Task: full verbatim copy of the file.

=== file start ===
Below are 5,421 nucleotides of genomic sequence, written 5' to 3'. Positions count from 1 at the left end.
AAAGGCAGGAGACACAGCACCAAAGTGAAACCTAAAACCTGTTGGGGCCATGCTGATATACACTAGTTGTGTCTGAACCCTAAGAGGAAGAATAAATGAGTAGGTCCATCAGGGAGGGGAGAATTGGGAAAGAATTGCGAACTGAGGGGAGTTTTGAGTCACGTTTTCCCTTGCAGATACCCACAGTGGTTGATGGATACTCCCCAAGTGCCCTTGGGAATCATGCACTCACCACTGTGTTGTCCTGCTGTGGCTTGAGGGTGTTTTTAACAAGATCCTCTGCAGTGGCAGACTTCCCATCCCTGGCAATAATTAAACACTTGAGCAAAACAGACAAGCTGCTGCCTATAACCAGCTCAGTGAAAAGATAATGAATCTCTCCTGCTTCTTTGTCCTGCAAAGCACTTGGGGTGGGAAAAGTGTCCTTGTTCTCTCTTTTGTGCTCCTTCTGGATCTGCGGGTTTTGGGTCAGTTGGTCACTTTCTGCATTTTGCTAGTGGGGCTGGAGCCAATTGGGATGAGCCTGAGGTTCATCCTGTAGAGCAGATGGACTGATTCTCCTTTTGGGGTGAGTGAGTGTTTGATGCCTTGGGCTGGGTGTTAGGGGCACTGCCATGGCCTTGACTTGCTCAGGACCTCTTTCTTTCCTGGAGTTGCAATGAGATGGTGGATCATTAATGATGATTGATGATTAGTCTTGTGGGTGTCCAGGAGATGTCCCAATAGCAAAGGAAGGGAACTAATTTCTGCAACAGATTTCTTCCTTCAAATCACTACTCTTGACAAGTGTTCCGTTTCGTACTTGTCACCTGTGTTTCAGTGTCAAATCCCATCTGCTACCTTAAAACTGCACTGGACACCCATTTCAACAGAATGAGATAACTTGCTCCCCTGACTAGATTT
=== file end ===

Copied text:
Below are 5,421 nucleotides of genomic sequence, written 5' to 3'. Positions count from 1 at the left end.
AAAGGCAGGAGACACAGCACCAAAGTGAAACCTAAAACCTGTTGGGGCCATGCTGATATACACTAGTTGTGTCTGAACCCTAAGAGGAAGAATAAATGAGTAGGTCCATCAGGGAGGGGAGAATTGGGAAAGAATTGCGAACTGAGGGGAGTTTTGAGTCACGTTTTCCCTTGCAGATACCCACAGTGGTTGATGGATACTCCCCAAGTGCCCTTGGGAATCATGCACTCACCACTGTGTTGTCCTGCTGTGGCTTGAGGGTGTTTTTAACAAGATCCTCTGCAGTGGCAGACTTCCCATCCCTGGCAATAATTAAACACTTGAGCAAAACAGACAAGCTGCTGCCTATAACCAGCTCAGTGAAAAGATAATGAATCTCTCCTGCTTCTTTGTCCTGCAAAGCACTTGGGGTGGGAAAAGTGTCCTTGTTCTCTCTTTTGTGCTCCTTCTGGATCTGCGGGTTTTGGGTCAGTTGGTCACTTTCTGCATTTTGCTAGTGGGGCTGGAGCCAATTGGGATGAGCCTGAGGTTCATCCTGTAGAGCAGATGGACTGATTCTCCTTTTGGGGTGAGTGAGTGTTTGATGCCTTGGGCTGGGTGTTAGGGGCACTGCCATGGCCTTGACTTGCTCAGGACCTCTTTCTTTCCTGGAGTTGCAATGAGATGGTGGATCATTAATGATGATTGATGATTAGTCTTGTGGGTGTCCAGGAGATGTCCCAATAGCAAAGGAAGGGAACTAATTTCTGCAACAGATTTCTTCCTTCAAATCACTACTCTTGACAAGTGTTCCGTTTCGTACTTGTCACCTGTGTTTCAGTGTCAAATCCCATCTGCTACCTTAAAACTGCACTGGACACCCATTTCAACAGAATGAGATAACTTGCTCCCCTGACTAGATTT